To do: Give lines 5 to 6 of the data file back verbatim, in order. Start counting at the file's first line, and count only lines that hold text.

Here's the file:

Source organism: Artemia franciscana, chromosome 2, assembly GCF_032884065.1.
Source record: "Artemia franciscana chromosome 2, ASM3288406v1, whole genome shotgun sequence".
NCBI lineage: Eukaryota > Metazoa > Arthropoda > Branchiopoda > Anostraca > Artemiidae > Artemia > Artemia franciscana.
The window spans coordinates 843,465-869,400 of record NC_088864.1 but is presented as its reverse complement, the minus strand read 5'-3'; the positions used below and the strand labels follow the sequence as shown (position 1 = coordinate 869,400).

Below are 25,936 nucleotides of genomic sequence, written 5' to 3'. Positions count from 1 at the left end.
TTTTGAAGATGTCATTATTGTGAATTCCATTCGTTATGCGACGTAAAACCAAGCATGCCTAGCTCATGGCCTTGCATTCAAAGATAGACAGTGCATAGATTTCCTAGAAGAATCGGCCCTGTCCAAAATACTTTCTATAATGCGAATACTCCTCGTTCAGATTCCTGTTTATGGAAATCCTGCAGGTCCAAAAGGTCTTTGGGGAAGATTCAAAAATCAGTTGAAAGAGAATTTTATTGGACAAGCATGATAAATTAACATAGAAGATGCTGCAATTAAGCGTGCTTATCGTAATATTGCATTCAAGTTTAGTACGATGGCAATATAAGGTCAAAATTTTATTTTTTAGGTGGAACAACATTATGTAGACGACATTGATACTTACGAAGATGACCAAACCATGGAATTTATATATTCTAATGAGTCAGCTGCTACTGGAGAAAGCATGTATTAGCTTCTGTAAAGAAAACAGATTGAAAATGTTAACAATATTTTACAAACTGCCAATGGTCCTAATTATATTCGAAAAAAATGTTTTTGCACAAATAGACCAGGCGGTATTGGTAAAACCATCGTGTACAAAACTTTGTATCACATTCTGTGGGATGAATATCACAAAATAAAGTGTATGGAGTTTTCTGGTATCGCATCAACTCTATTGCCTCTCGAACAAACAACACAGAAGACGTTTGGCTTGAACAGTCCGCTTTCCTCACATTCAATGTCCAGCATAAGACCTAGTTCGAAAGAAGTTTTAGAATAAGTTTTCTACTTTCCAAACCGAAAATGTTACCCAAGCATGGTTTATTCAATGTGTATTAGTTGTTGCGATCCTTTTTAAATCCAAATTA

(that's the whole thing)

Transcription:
Below are 25,936 nucleotides of genomic sequence, written 5' to 3'. Positions count from 1 at the left end.
TTTTGAAGATGTCATTATTGTGAATTCCATTCGTTATGCGACGTAAAACCAAGCATGCCTAGCTCATGGCCTTGCATTCAAAGATAGACAGTGCATAGATTTCCTAGAAGAATCGGCCCTGTCCAAAATACTTTCTATAATGCGAATACTCCTCGTTCAGATTCCTGTTTATGGAAATCCTGCAGGTCCAAAAGGTCTTTGGGGAAGATTCAAAAATCAGTTGAAAGAGAATTTTATTGGACAAGCATGATAAATTAACATAGAAGATGCTGCAATTAAGCGTGCTTATCGTAATATTGCATTCAAGTTTAGTACGATGGCAATATAAGGTCAAAATTTTATTTTTTAGGTGGAACAACATTATGTAGACGACATTGATACTTACGAAGATGACCAAACCATGGAATTTATATATTCTAATGAGTCAGCTGCTACTGGAGAAAGCATGTATTAGCTTCTGTAAAGAAAACAGATTGAAAATGTTAACAATATTTTACAAACTGCCAATGGTCCTAATTATATTCGAAAAAAATGTTTTTGCACAAATAGACCAGGCGGTATTGGTAAAACCATCGTGTACAAAACTTTGTATCACATTCTGTGGGATGAATATCACAAAATAAAGTGTATGGAGTTTTCTGGTATCGCATCAACTCTATTGCCTCTCGAACAAACAACACAGAAGACGTTTGGCTTGAACAGTCCGCTTTCCTCACATTCAATGTCCAGCATAAGACCTAGTTCGAAAGAAGTTTTAGAATAAGTTTTCTACTTTCCAAACCGAAAATGTTACCCAAGCATGGTTTATTCAATGTGTATTAGTTGTTGCGATCCTTTTTAAATCCAAATTA